“Cold-Water Coral Mounds Revealed” is authored by members of the IODP Expedition 307 Porcupine Basin Carbonate Mounds science party. A second article, “Continental Break-Up and Sedimentary Basin Formation,” discusses strategic planning for future investigations into continental break-up and rifting that took root at an IODP international workshop recently held in Pontresina, Switzerland.
The coral mounds report discusses deep-ocean coring along the Irish Continental Margin, 150 kilometers off the shores of southwestern Ireland, where the IODP science party recovered the first complete section through to the base of a modern cold-water coral mound. Since the expedition, studies of the recovered sediment are providing insight into the initiation and growth of these structures, their role as paleoceanographic recorders, and the interpretation of fossil mounds in the geological record. The article is authored by the IODP expedition scientists; lead author is Trevor Williams of Lamont-Doherty Earth Observatory, Columbia University, New York. Full expedition information is online at http://iodp.tamu.edu/scienceops/expeditions/exp307.html
The report on the continental break-up and rifting workshop, the precursor to a scientific drilling proposal to IODP, is authored by Millard (Mike) Coffin of the University of Tokyo; Dale Sawyer of Rice University, Houston; Timothy Reston of University of Birmingham, UK; and Joann Stock of the California Institute of Technology, Pasadena. Background on the prospective science investigations that drove the scientists’ workshop is online at http://www.iodp.org/continental-breakup.
The Integrated Ocean Drilling Program (IODP) is an international scientific research program dedicated to advancing scientific understanding of the Earth by monitoring and sampling subseafloor environments. Through multiple platforms, IODP scientists explore the deep biosphere, environmental change, geodynamics and solid earth cycles. Expedition 311, noted above, was managed by the JOI Alliance, the IODP U.S. science operator, aboard the JOIDES Resolution, the U.S.-sponsored scientific research vessel. The IODP 10-year science plan is supported by two lead agencies, the U.S. National Science Foundation and Japan’s Ministry of Education, Culture, Sports, Science, and Technology. Other support comes from the European Consortium on Ocean Research Drilling (ECORD), the People’s Republic of China--Ministry of Science and Technology, and the Republic of Korea. Overall, 21 member nations participate in IODP.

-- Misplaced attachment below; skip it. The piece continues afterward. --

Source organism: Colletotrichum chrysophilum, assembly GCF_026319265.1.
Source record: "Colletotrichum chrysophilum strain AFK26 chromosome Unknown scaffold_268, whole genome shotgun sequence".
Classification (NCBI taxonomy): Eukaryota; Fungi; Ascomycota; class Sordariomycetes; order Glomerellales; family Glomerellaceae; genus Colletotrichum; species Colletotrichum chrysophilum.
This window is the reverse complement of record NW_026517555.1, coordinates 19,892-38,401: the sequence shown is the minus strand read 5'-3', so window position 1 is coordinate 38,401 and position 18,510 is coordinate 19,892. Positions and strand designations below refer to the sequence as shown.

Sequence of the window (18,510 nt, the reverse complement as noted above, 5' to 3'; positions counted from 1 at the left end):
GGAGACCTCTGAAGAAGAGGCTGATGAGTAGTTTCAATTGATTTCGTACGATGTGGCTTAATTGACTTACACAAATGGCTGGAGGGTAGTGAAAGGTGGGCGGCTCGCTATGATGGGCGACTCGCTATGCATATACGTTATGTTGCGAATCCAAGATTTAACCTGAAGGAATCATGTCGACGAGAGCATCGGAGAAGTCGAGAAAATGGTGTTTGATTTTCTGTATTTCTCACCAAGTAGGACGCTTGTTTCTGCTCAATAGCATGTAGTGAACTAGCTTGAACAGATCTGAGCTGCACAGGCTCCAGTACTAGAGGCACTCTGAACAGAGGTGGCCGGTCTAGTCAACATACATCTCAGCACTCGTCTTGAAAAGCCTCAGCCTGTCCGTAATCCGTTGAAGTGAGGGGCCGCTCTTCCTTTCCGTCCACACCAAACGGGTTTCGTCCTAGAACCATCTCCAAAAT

Nancy Light | EurekAlert!
Climate change weakens Walker circulation
20.10.2017 | MARUM - Zentrum für Marine Umweltwissenschaften an der Universität Bremen
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20.10.2017 | Senckenberg Forschungsinstitut und Naturmuseen
University of Maryland researchers contribute to historic detection of gravitational waves and light created by event
On August 17, 2017, at 12:41:04 UTC, scientists made the first direct observation of a merger between two neutron stars--the dense, collapsed cores that remain...
Seven new papers describe the first-ever detection of light from a gravitational wave source. The event, caused by two neutron stars colliding and merging together, was dubbed GW170817 because it sent ripples through space-time that reached Earth on 2017 August 17. Around the world, hundreds of excited astronomers mobilized quickly and were able to observe the event using numerous telescopes, providing a wealth of new data.
Previous detections of gravitational waves have all involved the merger of two black holes, a feat that won the 2017 Nobel Prize in Physics earlier this month....
Material defects in end products can quickly result in failures in many areas of industry, and have a massive impact on the safe use of their products. This is why, in the field of quality assurance, intelligent, nondestructive sensor systems play a key role. They allow testing components and parts in a rapid and cost-efficient manner without destroying the actual product or changing its surface. Experts from the Fraunhofer IZFP in Saarbrücken will be presenting two exhibits at the Blechexpo in Stuttgart from 7–10 November 2017 that allow fast, reliable, and automated characterization of materials and detection of defects (Hall 5, Booth 5306).
When quality testing uses time-consuming destructive test methods, it can result in enormous costs due to damaging or destroying the products. And given that...
Using a new cooling technique MPQ scientists succeed at observing collisions in a dense beam of cold and slow dipolar molecules.
How do chemical reactions proceed at extremely low temperatures? The answer requires the investigation of molecular samples that are cold, dense, and slow at...
Scientists from the Max Planck Institute of Quantum Optics, using high precision laser spectroscopy of atomic hydrogen, confirm the surprisingly small value of the proton radius determined from muonic hydrogen.
It was one of the breakthroughs of the year 2010: Laser spectroscopy of muonic hydrogen resulted in a value for the proton charge radius that was significantly...
17.10.2017 | Event News
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